On Sunday, June 12, Steven, Stephanie, and I kicked off the PBL Training in Beijing with approximately 100 participants.  I started off the training with our project launch.  From the start our participants worked very diligently while taking notes and compiling their Knows and Need-to-Knows.  Stephanie led the Project Ideation session.  We had to work very hard with the participants to help them understand how to choose national standards and how to use these to start brainstorming project products and driving questions.  Over the course of the conference we began to understand the differences in the ways the USA and China communicate their curriculum expectations through standards and ancillary materials.  In the USA, we have very detailed standards that give the specific topics and skills that students need to learn at each grade level and content.  In China, the national standards are very abstract and broad and are supplemented by more detailed curriculum goals that are contained in nationally prescribed textbooks.  Once we were able to understand the differences in our systems, we were to communicate with the Chinese teachers in ways that helped them to select specific curriculum goals grounded in national standards and use these as springboards for project ideas.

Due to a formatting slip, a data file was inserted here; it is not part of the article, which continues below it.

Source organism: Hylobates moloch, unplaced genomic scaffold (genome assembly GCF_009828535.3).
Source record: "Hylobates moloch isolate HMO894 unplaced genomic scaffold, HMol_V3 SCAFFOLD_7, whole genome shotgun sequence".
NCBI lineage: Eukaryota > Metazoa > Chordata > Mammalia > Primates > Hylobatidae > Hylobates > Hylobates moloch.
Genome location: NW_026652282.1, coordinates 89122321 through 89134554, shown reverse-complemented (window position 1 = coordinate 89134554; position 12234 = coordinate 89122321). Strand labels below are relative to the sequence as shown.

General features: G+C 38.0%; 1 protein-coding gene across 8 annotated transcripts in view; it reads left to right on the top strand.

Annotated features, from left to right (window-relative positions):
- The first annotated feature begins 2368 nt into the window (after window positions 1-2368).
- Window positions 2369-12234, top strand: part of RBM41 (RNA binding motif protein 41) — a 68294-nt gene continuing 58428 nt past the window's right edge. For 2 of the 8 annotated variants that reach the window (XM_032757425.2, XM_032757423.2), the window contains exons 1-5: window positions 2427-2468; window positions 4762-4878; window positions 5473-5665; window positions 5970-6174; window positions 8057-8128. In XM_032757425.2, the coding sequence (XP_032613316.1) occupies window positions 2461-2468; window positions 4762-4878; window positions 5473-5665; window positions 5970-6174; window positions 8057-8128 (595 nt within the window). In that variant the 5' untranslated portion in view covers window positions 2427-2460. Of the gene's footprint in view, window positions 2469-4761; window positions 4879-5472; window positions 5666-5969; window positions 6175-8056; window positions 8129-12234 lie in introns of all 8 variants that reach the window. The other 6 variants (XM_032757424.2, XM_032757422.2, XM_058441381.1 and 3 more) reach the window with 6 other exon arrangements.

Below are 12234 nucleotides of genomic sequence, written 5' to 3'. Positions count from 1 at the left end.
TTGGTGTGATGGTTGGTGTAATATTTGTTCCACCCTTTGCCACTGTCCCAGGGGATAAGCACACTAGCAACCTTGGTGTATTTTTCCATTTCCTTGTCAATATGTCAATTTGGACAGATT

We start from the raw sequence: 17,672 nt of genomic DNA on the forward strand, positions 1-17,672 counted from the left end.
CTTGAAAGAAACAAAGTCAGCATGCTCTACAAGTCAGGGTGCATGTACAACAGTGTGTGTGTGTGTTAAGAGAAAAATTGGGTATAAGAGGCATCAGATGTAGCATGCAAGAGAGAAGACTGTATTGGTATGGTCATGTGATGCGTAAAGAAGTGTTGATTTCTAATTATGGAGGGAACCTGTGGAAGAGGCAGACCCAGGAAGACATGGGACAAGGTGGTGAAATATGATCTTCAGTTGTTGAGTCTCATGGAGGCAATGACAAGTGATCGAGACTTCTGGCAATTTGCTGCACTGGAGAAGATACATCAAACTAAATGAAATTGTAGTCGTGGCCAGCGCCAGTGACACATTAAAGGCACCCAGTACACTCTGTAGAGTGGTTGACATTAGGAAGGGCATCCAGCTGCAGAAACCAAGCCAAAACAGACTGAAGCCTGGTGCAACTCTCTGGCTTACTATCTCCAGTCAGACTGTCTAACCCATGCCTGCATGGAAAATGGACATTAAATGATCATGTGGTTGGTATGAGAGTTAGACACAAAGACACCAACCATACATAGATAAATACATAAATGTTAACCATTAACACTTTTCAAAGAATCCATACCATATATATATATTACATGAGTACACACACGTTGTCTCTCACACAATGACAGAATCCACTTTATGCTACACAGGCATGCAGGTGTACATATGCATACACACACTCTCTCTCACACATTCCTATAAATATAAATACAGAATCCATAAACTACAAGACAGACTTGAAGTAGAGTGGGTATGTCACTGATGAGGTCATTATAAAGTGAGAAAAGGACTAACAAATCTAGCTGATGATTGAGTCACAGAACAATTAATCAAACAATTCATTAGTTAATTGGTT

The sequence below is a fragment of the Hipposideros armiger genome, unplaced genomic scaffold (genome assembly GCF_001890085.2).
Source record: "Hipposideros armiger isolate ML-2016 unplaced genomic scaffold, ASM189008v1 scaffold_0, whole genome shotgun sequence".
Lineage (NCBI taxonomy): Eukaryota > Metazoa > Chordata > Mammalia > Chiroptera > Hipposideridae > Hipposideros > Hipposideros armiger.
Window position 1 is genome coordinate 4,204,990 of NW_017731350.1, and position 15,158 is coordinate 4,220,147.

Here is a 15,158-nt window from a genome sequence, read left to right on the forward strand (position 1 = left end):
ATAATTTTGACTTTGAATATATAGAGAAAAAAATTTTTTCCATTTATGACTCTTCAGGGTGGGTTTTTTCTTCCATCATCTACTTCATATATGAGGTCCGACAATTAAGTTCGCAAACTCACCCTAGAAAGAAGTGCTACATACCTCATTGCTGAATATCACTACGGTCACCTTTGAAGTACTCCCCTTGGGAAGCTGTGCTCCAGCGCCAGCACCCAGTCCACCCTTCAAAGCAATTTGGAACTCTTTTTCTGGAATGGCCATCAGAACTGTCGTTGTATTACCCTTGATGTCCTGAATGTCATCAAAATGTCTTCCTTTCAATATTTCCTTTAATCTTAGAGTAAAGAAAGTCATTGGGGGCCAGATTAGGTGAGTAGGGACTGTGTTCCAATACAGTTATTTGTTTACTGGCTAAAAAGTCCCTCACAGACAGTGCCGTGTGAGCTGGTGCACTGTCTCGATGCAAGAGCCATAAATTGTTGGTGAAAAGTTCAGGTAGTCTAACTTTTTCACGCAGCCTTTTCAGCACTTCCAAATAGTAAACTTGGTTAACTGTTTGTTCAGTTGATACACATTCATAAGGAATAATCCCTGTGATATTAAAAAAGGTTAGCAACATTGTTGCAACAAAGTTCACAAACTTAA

We celebrated a successful Day 1 of training by eating at a Hot Pot restaurant.  We enjoyed the excellent food, service, and company at our dinner.  The food was spicy enough to numb our mouths in a way that surprisingly tasty and pleasant.  A performer did a dance during our dinner that involved fan flourishes and some cool, quick mask changes.  We shared this beautiful fun meal with teachers from Finland, Professor Liang, some translators, and Laura, a professor from Stanford University.